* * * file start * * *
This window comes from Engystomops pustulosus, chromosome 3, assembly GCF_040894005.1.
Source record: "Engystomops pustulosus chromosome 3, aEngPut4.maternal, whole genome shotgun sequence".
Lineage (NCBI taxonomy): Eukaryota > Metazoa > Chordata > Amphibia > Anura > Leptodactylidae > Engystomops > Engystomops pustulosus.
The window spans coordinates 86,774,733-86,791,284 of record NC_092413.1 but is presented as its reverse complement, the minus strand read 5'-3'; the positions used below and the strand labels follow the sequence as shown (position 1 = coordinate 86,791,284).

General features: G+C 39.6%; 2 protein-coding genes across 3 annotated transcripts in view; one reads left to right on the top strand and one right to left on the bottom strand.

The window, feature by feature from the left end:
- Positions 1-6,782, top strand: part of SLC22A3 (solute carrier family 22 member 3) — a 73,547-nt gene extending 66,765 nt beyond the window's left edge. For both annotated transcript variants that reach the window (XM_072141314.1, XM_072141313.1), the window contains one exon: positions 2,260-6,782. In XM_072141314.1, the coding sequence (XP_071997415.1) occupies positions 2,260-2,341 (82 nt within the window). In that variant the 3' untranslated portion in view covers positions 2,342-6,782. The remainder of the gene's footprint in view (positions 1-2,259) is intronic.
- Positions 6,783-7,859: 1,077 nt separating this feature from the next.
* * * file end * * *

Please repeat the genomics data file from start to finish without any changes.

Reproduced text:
This window comes from Engystomops pustulosus, chromosome 3, assembly GCF_040894005.1.
Source record: "Engystomops pustulosus chromosome 3, aEngPut4.maternal, whole genome shotgun sequence".
Lineage (NCBI taxonomy): Eukaryota > Metazoa > Chordata > Amphibia > Anura > Leptodactylidae > Engystomops > Engystomops pustulosus.
The window spans coordinates 86,774,733-86,791,284 of record NC_092413.1 but is presented as its reverse complement, the minus strand read 5'-3'; the positions used below and the strand labels follow the sequence as shown (position 1 = coordinate 86,791,284).

General features: G+C 39.6%; 2 protein-coding genes across 3 annotated transcripts in view; one reads left to right on the top strand and one right to left on the bottom strand.

The window, feature by feature from the left end:
- Positions 1-6,782, top strand: part of SLC22A3 (solute carrier family 22 member 3) — a 73,547-nt gene extending 66,765 nt beyond the window's left edge. For both annotated transcript variants that reach the window (XM_072141314.1, XM_072141313.1), the window contains one exon: positions 2,260-6,782. In XM_072141314.1, the coding sequence (XP_071997415.1) occupies positions 2,260-2,341 (82 nt within the window). In that variant the 3' untranslated portion in view covers positions 2,342-6,782. The remainder of the gene's footprint in view (positions 1-2,259) is intronic.
- Positions 6,783-7,859: 1,077 nt separating this feature from the next.